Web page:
The DPO credential requirements are quite unique and “DPO as a service” provides SMEs the most efficient and practical support on compliance. The business should evaluate the DPO’s personal competence, intellectual property and support team available to address the variety of challenges that GDPR compliance is expected to present.
- Move to a managed service model with suppliers and insist on their GDPR readiness: Outsourcing or specialised sourcing is a great way of implementing efficiency and business compliance. Due to shared cost overheads, the impact of particular compliance drops significantly. In line with this strategy, organisations should move to a managed service model for the parts of their business operations which fit their outsourcing strategy. During the implementation of a managed service strategy as a business or efficiency initiative, specialised focus should be given on compliance. This should reflect in the contractual terms that are entered as well as the governance framework for performance management.
The Data controller will continue to remain accountable, sourcing a specialised and compliant data processor may just relieve management of large recurring compliance investments.
- Market your GDPR compliance as a competitive strength: SMEs need to market the GDPR compliance of their product and business to derive competitive leverage. Large businesses have much higher at stake in terms of penalties and brand loss but they also have compliance budgets and programs for internal systems and processes. These compliance programs include ensuring current and prospective suppliers are GDPR compliant.
Being ahead in the race for compliance and marketing it as a strength would avoid elimination on compliance grounds and lend a power advantage during techno-commercial negotiations.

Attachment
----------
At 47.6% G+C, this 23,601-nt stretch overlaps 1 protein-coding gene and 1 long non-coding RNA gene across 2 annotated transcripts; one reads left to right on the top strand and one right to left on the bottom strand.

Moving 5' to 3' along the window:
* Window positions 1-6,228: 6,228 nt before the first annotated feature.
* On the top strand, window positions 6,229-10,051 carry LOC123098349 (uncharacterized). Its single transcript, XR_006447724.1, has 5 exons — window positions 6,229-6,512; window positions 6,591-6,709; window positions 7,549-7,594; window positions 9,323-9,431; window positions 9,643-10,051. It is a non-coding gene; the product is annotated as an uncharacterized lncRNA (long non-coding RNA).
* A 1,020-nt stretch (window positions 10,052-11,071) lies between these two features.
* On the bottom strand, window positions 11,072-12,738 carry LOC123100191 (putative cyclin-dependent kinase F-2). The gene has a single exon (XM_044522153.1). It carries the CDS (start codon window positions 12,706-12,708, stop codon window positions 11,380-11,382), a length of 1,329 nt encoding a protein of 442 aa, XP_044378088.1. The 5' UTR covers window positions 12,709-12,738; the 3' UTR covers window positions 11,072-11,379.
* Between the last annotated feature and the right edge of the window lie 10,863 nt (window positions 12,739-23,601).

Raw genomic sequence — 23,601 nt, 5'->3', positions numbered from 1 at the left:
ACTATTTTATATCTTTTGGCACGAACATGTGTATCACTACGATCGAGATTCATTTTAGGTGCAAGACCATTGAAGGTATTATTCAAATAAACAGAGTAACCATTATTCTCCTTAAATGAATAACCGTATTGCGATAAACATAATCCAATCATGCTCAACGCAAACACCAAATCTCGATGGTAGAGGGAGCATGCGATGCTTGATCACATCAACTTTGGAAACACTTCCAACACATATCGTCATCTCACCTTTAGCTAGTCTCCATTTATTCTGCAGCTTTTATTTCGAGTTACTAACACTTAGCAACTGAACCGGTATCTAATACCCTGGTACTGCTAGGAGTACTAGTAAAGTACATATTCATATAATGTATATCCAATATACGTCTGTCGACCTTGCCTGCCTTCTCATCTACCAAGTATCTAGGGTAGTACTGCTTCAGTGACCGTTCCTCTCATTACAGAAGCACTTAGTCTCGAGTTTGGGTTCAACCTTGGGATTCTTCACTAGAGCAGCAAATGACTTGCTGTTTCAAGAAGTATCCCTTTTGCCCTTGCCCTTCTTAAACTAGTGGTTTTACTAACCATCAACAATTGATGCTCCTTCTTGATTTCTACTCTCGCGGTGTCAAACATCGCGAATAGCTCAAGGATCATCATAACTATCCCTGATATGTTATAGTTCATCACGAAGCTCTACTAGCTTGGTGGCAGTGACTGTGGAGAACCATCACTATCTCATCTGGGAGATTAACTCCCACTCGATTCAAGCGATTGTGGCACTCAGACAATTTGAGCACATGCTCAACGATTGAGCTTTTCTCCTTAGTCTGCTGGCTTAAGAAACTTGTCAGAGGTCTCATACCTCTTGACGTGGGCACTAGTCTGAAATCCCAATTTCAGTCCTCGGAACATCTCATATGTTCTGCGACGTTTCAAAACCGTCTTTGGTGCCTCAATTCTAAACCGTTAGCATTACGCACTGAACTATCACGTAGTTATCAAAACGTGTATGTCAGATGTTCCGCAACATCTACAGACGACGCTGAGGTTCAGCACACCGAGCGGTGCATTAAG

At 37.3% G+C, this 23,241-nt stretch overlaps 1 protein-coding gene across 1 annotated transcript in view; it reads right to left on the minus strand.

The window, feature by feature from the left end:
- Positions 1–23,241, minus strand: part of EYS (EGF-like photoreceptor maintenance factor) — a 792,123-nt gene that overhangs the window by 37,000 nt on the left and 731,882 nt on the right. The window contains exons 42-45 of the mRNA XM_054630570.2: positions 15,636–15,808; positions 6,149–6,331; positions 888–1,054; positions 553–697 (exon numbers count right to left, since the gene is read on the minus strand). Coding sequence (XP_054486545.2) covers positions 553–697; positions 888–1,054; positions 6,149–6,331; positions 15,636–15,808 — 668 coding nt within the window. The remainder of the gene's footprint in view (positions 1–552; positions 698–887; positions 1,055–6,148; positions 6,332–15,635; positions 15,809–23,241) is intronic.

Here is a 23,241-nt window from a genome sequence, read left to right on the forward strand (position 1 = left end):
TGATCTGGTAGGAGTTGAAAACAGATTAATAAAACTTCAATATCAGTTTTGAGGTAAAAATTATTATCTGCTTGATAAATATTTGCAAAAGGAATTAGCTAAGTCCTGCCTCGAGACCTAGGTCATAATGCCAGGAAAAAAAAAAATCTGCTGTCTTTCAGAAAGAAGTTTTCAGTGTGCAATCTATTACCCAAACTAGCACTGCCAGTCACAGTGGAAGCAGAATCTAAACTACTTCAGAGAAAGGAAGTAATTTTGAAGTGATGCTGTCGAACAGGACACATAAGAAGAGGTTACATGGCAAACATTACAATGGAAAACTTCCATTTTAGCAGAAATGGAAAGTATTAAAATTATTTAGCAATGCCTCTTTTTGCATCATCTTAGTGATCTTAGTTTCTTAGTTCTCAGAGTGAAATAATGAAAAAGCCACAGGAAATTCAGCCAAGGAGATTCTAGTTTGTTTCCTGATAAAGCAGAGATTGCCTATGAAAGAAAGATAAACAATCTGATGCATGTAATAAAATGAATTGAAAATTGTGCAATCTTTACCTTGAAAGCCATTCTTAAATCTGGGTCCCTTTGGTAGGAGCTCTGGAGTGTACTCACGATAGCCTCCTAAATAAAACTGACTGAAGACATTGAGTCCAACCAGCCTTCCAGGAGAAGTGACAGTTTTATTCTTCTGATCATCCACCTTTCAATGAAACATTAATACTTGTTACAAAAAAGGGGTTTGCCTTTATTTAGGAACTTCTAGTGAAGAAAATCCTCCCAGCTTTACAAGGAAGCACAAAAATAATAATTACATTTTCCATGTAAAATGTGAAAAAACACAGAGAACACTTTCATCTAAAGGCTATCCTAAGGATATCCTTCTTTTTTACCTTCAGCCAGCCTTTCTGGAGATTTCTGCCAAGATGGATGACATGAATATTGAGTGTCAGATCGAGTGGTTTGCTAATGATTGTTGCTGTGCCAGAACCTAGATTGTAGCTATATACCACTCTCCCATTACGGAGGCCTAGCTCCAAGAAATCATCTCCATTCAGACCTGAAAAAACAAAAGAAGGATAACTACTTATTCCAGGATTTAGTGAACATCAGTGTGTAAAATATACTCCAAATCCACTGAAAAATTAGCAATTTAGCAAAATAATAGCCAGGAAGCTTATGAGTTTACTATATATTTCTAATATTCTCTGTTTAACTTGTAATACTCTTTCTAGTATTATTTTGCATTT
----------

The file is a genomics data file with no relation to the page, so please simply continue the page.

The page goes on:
- Implement cyber security hygiene practices: The key concern of regulatory (ICO) wrath will originate from two sources - A serious complaint from a data subject on systemic non-compliance or security incidents of personal data leakage impacting individual privacy. It’s therefore important to note that more than 70% of security incidents result from weak implementation of security basics, e.g. “admin-admin” username-password combinations, out dated unpatched systems, common password sharing, firewall any-any configurations, more than need/role based access, insider collusion, etc.
Implementation of good security basics (refer to Cyber Essentials ©) which includes managerial and technical controls gives moderately strong data protection assurance to business management and will shield against higher penalties.
- Take insurance cover: If the business is focussed on personal data, it is critically important that the organisation has cyber insurance cover.
This cost will provide the necessary oxygen in case of multiple controls failure. With a constant rise in cyber incidents and a higher participation of insider agents (employees, ex-employees, suppliers staff), data leakages by error can lead to fines, loss of goodwill, disruption of operations and significant erosion of customer confidence and revenue. There could be additional liabilities emerging from suits that may be filed by customers, investors or partners.
- Embrace privacy be design: SMEs need to make a fundamental shift on data governance. Their products, processes and customer interactions need to respect personal data from collection to disposal. They need to evaluate concepts of data minimization, data segregation, data retention, identity management, disclosures, consent and lawful/agreed processing norms. The concepts of the data lean organisation needs to be implemented.
This is a cultural change which DPOs are expected to drive as they operationalise their roles for GDPR compliance.